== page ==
FRIDAY, Feb. 9, 2018 (HealthDay News) — For patients with a psychotic disorder, virtual reality-based cognitive behavioral therapy (VR-CBT) in addition to standard treatment can reduce paranoid ideation and momentary anxiety, according to a study published online Feb. 8 in The Lancet Psychiatry.
Roos M.C.A. Pot-Kolder, from the VU University and the Amsterdam Public Health Research Institute, and colleagues conducted a randomized controlled trial at seven Dutch mental health centers involving outpatients aged 18 to 65 years with a diagnosed psychotic disorder and paranoid ideation. One hundred sixteen patients were randomized to receive VR-CBT, which consisted of 16 individual hour-long sessions, or waiting list control (58 patients in each group).
The researchers found that at the post-treatment assessment (three months from baseline), VR-CBT did not significantly increase the amount of time spent with other people compared with the control. At the post-treatment assessment, there were significant reductions in momentary paranoid ideation (β = −0.331) and momentary anxiety (β = −0.288) in the VR-CBT group versus the control group; these improvements were maintained at a six-month follow-up assessment. In paranoid ideation, safety behavior and social cognition problems mediated change. There were no reports of adverse events relating to therapy or assessments.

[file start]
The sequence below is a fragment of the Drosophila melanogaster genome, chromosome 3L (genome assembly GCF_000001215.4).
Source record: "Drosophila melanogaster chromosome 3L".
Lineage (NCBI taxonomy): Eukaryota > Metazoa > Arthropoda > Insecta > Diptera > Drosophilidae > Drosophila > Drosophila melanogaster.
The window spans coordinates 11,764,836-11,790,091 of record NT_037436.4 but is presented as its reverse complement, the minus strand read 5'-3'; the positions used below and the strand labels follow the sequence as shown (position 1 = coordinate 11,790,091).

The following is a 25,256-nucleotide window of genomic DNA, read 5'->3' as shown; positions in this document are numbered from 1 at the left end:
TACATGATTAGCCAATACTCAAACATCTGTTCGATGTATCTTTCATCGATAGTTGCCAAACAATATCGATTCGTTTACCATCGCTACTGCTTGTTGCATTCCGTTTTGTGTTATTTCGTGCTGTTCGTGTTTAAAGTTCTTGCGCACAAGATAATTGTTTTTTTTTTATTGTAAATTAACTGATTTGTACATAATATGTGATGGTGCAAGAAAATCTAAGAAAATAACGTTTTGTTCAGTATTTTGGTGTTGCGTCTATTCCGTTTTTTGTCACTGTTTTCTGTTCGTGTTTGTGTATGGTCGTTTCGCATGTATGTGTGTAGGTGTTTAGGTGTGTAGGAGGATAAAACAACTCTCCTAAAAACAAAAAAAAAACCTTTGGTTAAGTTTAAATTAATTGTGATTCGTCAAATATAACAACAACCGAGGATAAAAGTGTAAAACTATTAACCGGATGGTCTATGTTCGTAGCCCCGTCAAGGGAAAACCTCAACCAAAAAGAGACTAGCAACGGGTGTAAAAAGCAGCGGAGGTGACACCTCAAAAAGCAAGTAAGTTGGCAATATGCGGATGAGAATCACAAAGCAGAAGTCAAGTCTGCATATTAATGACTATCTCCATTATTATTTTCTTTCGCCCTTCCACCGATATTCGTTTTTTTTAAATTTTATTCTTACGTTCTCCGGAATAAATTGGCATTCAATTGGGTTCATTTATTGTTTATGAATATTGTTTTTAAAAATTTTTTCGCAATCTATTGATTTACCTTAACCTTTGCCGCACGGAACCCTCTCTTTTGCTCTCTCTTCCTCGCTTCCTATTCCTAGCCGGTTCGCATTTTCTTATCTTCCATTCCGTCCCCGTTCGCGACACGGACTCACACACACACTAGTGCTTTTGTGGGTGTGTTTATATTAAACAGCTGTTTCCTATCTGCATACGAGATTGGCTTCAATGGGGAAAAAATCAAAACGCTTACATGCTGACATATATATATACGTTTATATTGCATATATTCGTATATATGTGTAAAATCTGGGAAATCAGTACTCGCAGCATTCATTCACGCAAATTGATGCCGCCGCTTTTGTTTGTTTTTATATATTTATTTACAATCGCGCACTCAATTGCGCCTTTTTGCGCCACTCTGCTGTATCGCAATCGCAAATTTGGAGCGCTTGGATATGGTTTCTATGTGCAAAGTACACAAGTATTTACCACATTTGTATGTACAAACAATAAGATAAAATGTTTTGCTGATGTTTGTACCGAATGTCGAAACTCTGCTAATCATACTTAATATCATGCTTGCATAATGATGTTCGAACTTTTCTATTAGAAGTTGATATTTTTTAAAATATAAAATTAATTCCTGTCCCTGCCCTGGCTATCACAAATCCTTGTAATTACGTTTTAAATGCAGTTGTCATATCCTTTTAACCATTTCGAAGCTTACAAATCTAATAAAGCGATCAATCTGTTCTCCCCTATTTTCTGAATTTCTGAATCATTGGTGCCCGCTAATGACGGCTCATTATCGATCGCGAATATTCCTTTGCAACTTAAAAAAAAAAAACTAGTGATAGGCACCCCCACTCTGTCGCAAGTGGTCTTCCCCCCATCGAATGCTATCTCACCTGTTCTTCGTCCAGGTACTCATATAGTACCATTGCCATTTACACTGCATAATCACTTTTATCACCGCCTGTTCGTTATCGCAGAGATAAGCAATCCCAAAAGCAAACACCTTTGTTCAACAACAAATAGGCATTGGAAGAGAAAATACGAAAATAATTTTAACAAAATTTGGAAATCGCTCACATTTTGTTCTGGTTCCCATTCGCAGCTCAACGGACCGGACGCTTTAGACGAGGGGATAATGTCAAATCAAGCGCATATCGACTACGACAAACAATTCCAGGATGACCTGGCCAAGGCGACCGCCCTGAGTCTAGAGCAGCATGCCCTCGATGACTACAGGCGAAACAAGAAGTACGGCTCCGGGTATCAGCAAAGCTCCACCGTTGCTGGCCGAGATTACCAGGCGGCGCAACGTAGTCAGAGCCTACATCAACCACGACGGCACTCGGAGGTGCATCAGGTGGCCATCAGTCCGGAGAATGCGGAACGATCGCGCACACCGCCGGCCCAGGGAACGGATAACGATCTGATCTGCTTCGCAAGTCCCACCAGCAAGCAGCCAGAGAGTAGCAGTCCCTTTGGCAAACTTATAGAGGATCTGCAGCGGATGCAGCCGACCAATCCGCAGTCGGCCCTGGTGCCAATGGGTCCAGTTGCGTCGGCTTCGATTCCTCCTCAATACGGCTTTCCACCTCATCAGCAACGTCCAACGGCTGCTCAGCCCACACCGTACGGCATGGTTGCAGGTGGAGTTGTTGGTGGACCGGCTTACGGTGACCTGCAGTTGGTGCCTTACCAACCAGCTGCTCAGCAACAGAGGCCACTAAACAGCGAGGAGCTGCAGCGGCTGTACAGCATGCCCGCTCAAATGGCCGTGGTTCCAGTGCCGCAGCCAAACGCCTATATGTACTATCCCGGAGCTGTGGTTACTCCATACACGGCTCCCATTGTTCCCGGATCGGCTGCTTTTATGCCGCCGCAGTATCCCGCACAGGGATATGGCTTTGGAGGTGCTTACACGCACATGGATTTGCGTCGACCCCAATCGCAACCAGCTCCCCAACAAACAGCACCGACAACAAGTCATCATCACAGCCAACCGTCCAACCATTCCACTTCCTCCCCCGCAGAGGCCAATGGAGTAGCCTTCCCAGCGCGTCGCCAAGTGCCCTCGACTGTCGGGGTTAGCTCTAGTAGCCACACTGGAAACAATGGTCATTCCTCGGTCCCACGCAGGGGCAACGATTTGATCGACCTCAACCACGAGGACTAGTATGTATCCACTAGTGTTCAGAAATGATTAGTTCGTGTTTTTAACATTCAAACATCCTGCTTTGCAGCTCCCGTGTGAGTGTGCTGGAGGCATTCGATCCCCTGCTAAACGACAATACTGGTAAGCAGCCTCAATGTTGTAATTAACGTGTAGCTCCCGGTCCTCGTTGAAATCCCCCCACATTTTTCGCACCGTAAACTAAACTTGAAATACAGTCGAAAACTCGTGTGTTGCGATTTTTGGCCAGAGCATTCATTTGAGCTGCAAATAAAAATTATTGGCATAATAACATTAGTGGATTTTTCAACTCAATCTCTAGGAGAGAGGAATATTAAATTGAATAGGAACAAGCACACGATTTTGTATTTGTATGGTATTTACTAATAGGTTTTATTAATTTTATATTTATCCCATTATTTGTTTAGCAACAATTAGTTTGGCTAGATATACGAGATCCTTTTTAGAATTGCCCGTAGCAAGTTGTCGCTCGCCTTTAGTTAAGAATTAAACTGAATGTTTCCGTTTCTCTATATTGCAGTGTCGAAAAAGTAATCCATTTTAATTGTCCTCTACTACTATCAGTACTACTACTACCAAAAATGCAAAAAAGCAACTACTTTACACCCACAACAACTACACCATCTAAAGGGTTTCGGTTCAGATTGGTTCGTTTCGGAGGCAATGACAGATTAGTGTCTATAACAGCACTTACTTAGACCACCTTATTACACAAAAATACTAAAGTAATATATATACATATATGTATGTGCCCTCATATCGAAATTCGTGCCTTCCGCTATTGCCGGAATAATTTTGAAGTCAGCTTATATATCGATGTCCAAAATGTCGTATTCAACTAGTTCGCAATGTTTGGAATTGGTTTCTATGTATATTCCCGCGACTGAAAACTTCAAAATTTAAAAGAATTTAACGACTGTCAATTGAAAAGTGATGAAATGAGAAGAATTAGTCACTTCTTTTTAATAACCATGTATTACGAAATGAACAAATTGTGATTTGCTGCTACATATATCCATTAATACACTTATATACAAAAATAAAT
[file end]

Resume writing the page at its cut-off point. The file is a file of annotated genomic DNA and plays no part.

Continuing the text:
“Our results suggest that the addition of VR-CBT to standard treatment can reduce paranoid ideation and momentary anxiety in patients with a psychotic disorder,” the authors write.
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